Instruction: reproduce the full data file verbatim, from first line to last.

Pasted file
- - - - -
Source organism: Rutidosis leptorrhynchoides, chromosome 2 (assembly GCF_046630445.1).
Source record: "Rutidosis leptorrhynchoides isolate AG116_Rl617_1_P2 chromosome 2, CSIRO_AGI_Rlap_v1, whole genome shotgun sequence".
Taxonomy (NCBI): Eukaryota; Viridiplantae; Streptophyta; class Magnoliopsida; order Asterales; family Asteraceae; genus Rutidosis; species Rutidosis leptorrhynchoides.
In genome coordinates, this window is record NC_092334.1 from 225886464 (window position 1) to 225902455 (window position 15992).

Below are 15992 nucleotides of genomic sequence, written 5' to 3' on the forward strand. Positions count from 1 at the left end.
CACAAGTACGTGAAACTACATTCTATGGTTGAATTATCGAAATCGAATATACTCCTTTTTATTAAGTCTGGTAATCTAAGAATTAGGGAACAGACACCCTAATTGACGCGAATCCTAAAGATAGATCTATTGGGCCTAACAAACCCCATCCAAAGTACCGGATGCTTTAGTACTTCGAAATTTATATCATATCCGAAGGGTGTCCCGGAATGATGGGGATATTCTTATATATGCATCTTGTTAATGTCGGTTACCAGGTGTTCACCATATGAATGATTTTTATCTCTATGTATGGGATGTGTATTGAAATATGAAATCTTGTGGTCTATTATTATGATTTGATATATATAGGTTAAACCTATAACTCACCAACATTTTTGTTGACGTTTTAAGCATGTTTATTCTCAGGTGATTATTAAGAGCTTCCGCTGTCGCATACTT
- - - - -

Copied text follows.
Source organism: Rutidosis leptorrhynchoides, chromosome 2 (assembly GCF_046630445.1).
Source record: "Rutidosis leptorrhynchoides isolate AG116_Rl617_1_P2 chromosome 2, CSIRO_AGI_Rlap_v1, whole genome shotgun sequence".
Taxonomy (NCBI): Eukaryota; Viridiplantae; Streptophyta; class Magnoliopsida; order Asterales; family Asteraceae; genus Rutidosis; species Rutidosis leptorrhynchoides.
In genome coordinates, this window is record NC_092334.1 from 225886464 (window position 1) to 225902455 (window position 15992).

Below are 15992 nucleotides of genomic sequence, written 5' to 3' on the forward strand. Positions count from 1 at the left end.
CACAAGTACGTGAAACTACATTCTATGGTTGAATTATCGAAATCGAATATACTCCTTTTTATTAAGTCTGGTAATCTAAGAATTAGGGAACAGACACCCTAATTGACGCGAATCCTAAAGATAGATCTATTGGGCCTAACAAACCCCATCCAAAGTACCGGATGCTTTAGTACTTCGAAATTTATATCATATCCGAAGGGTGTCCCGGAATGATGGGGATATTCTTATATATGCATCTTGTTAATGTCGGTTACCAGGTGTTCACCATATGAATGATTTTTATCTCTATGTATGGGATGTGTATTGAAATATGAAATCTTGTGGTCTATTATTATGATTTGATATATATAGGTTAAACCTATAACTCACCAACATTTTTGTTGACGTTTTAAGCATGTTTATTCTCAGGTGATTATTAAGAGCTTCCGCTGTCGCATACTT